For example, if you’re learning Italian, you may be presented with a picture of a man cooking pasta. You’ll then record yourself describing what’s happening in the image, and usually within an hour, one to two fluent speakers will respond with feedback regarding your description and pronunciation (it’s pretty awesome).
Busuu really makes it easy to make new friends, and the best part is that you can return the favor by providing feedback for people learning English. It’s just a really supportive ecosystem that Busuu has built.
Accuracy With Translations
Lastly, in my experience, it seems like Busuu is better with using natural sentences and phrases (same story with Pimsleur). With Duolingo, this seems to be somewhat of a common complaint. I also noticed a good amount of gripes online regarding Duolingo using incorrect translations as well.
Now, to be fair, some of these complaints may be outdated. It does seem like Duolingo has been trying to improve in this area as of late, but you still do occasionally come across a sentence or translation that sort of leaves you perplexed.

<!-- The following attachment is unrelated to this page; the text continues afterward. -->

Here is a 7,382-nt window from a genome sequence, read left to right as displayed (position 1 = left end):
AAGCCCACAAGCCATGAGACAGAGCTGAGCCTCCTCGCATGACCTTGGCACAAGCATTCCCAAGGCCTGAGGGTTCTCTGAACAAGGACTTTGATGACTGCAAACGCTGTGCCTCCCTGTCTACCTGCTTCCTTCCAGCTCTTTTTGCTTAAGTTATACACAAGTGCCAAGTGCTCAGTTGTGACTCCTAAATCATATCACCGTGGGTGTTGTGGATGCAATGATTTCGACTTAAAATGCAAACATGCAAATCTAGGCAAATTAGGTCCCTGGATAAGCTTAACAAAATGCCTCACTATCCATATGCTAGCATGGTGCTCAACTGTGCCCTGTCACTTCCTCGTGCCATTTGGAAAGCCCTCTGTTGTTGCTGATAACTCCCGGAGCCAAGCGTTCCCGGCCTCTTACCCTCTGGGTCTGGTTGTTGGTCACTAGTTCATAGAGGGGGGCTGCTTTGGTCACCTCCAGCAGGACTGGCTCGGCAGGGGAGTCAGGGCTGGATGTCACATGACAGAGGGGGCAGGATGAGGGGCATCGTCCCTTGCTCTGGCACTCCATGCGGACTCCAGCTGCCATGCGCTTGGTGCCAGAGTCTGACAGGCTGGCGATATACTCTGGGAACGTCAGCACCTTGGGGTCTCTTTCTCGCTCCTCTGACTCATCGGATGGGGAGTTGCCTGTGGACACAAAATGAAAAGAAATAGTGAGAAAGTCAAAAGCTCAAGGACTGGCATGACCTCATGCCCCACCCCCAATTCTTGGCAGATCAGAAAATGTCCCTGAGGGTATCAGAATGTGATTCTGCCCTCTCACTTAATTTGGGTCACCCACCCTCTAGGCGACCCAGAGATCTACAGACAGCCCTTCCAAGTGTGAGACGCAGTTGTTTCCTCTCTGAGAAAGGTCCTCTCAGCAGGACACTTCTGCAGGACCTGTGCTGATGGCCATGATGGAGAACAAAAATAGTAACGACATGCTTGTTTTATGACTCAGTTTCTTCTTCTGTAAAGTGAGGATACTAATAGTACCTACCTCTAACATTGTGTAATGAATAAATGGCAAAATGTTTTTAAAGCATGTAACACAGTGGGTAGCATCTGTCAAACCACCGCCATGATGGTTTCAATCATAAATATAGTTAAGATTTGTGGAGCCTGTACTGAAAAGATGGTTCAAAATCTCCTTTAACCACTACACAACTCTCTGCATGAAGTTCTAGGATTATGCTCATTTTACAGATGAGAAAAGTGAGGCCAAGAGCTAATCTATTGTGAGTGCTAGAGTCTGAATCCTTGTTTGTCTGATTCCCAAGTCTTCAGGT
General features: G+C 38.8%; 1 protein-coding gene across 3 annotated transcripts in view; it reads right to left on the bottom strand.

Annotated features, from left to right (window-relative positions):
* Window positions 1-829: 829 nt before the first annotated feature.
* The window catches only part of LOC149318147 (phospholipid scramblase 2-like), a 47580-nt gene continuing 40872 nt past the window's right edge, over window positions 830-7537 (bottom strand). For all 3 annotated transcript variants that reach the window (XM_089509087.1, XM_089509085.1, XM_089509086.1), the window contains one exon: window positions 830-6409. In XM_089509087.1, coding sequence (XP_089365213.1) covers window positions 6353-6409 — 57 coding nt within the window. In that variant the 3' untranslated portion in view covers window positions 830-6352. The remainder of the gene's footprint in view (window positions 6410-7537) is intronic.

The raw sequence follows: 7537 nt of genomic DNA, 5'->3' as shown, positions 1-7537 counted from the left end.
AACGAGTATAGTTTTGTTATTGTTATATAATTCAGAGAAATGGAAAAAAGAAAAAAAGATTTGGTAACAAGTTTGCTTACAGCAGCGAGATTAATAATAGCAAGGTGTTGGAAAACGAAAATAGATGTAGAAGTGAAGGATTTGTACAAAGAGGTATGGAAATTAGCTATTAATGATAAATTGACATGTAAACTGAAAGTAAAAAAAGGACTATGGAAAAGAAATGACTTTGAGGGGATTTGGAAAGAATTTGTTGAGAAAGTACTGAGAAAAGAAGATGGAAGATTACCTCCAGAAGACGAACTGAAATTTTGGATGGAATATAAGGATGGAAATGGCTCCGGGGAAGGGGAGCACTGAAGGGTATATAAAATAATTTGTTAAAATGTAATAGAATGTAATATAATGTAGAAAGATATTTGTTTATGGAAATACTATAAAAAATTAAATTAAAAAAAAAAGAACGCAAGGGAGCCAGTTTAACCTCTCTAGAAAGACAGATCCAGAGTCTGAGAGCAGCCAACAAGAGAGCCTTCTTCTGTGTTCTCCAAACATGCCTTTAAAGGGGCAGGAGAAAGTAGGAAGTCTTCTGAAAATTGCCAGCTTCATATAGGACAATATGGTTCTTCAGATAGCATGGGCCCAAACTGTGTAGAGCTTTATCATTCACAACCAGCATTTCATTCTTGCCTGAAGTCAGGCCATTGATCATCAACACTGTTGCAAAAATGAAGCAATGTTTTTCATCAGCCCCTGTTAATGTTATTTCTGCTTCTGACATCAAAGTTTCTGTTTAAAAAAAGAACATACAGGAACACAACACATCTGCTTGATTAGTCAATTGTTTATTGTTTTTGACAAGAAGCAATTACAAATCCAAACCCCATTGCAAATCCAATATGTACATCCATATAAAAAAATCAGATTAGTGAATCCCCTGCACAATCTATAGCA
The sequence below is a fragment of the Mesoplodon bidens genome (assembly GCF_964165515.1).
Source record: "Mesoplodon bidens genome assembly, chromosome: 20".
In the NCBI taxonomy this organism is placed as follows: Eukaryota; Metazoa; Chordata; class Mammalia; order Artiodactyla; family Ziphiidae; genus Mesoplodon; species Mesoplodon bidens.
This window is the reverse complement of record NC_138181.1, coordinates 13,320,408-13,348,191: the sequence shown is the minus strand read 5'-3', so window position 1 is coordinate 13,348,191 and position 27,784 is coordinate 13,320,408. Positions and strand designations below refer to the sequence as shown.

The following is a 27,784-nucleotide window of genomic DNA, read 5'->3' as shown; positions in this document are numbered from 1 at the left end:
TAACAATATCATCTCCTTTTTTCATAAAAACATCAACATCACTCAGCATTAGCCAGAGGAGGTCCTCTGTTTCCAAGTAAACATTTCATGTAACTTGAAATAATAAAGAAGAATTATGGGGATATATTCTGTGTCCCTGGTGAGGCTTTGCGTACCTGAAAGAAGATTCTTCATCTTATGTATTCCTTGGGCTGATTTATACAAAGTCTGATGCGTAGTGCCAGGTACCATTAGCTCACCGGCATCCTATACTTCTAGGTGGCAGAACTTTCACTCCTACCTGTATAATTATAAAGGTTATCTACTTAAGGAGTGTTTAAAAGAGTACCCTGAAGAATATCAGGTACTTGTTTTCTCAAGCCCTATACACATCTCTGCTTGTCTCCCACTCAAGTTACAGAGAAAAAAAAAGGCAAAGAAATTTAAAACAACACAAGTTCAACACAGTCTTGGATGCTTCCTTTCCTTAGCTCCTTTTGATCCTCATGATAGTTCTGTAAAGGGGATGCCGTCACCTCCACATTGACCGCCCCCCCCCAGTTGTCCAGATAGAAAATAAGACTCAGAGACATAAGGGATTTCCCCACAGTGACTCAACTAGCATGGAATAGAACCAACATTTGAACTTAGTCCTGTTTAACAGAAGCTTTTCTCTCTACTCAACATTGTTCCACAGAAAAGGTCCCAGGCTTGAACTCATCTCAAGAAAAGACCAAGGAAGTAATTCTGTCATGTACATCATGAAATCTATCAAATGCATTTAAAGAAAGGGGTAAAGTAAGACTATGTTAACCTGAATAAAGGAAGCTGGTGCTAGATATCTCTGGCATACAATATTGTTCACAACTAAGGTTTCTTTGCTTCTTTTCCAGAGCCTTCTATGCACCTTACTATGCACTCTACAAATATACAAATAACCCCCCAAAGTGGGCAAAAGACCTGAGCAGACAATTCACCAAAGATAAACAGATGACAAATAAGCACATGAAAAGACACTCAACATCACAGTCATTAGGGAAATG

It’s not a huge deal and it doesn’t happen all the time, but it can interrupt your learning process from time to time. The key point here is that Busuu seems to be more consistent and accurate when it comes to using natural sentences and correct translations within its lessons.
Now that you know what Busuu has to offer, let’s turn the tables and discuss the strengths of the Duolingo language program.
Immediate Feedback On Pronunciation
While Busuu relies on its community for pronunciation feedback, Duolingo employs their own speech recognition technology (sort of like Rosetta Stone).
With Duolingo, as you complete verbal practice exercises, the company’s tech will immediately evaluate your pronunciation and have you repeat certain words, phrases or sentences if you mispronounce them.
That’s really the big advantage here – you receive immediate feedback.
By contrast, with Busuu, you typically have to wait 60 to 90 minutes for other users to provide feedback. And even at that, the Busuu feedback can vary based on who’s listening to you.
More Language Choices
Duolingo simply covers more languages than Busuu does. With Busuu, you’re limited to only 12 language options, whereas Duolingo offers courses for over 30 different languages.
Thus, if you’re looking to learn a slightly less popular language like Hindi, Finnish, Danish, Romanian or a number of other choices, Busuu just may not be in the cards for you.